Care Section of the Baseline Research – Feminist Communities for Climate Justice project
As part of the Feminist Communities for Climate Justice project, a team of researchers from the Department of Applied Social Studies at University College Cork – Dr. Fiona Dukelow, Dr. Catherine Forde, and Edith Busteed – created a baseline review of Irish climate policy and its impacts on women and girls, as well as other marginalised communities in Ireland This groundbreaking full report will be launching in Cork on Thursday, April 11th – more details on this to come! On Tuesday 6th February 2024, we launched the Care section of the Baseline Research Report to open and aid discussion on the links between the climate crisis, care, and care work in advance of the upcoming referendums on Friday 8th March this year.
Join the ‘Feminist Communities for Climate Justice’ project for a lunchtime webinar to discuss ‘Care, Climate Justice and the Upcoming Referendum’ and how you can get involved. Register to attend here.
Taking place via Zoom, on Tuesday 6th February 1-2pm, the webinar will present;
- the findings from the Care section of the project’s Baseline Research Report (the launch of the full report will take place on 11th April 2024 in Cork).
- the connections between care, the upcoming referendum and the climate crisis
Care work is key to how women experience life and the climate crisis. We need care work, paid and unpaid, to be valued as inherently green work and key to the just transition. Typically jobs in health and care produce 26 times less greenhouse gas than manufacturing jobs, and over 200 times less than agricultural jobs. Distributing care work equally amongst all gender while investing in and valuing care work will help us meet our climate goals and address inequality.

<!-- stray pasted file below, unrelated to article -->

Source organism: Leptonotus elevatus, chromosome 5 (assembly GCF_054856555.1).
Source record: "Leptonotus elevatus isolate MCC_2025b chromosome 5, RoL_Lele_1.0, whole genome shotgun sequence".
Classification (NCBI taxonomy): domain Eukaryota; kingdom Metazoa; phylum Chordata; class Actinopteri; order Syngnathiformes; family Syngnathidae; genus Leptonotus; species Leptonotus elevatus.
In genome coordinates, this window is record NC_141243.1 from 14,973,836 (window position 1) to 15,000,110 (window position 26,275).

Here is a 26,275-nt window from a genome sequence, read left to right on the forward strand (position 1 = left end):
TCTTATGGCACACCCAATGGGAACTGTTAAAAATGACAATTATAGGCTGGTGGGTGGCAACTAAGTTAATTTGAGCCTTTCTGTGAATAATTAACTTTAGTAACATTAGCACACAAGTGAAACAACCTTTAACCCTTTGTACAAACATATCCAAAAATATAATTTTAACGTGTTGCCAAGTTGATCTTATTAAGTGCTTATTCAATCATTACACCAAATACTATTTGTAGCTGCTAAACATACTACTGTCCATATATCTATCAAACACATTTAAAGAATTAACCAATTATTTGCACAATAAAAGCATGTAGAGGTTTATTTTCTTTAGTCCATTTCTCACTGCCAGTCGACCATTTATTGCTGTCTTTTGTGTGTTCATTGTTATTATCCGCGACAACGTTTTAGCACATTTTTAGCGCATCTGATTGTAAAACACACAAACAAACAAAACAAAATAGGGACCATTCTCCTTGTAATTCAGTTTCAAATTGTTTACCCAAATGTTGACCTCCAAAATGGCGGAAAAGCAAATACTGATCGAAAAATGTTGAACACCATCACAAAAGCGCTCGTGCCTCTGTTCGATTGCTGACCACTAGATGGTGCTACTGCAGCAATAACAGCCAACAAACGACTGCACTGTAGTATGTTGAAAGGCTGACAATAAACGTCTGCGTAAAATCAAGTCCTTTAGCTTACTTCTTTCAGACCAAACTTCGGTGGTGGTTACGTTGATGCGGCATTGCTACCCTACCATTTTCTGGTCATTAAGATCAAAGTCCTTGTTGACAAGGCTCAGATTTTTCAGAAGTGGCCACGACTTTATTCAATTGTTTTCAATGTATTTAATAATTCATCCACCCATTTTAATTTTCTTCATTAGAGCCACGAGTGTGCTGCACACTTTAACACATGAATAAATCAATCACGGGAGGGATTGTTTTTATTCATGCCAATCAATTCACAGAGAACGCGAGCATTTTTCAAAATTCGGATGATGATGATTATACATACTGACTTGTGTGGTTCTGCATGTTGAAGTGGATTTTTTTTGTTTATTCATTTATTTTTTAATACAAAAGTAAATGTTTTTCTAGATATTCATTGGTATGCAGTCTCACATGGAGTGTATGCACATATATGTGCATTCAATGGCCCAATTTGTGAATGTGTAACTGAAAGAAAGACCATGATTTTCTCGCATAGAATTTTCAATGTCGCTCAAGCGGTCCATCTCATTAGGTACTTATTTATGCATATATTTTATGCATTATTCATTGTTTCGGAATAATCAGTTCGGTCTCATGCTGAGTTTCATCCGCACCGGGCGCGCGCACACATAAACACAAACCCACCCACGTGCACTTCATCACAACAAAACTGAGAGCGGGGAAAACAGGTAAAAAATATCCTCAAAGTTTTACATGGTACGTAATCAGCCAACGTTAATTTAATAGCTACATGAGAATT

Feminist Communities for Climate Justice, a joint project between the National Women’s Council and Community Work Ireland, is focused on
- amplifying, reflecting and responding to the voices of women and marginalised communities most affected by the climate crisis;
- advocating and influencing policy with women and marginalised communities;
- mobilising the collective efforts of grassroots organisations via the Feminist Communities for Climate Justice National Network to ensure equal rights, opportunities, and meaningful inclusion for all in local and broader climate emergency decision-making action
- and training those working with or active within women’s and marginalised groups and communities, via the delivery of the NUI Level 7 Community Work in a Changing Ireland Certificate Programme in partnership with the Department of Applied Social Studies at NUI Maynooth, developing toolkits for communities and community workers.
The event will have ISL interpretation and will be recorded.
For more information, contact Collette email@example.com and or Vanessa firstname.lastname@example.org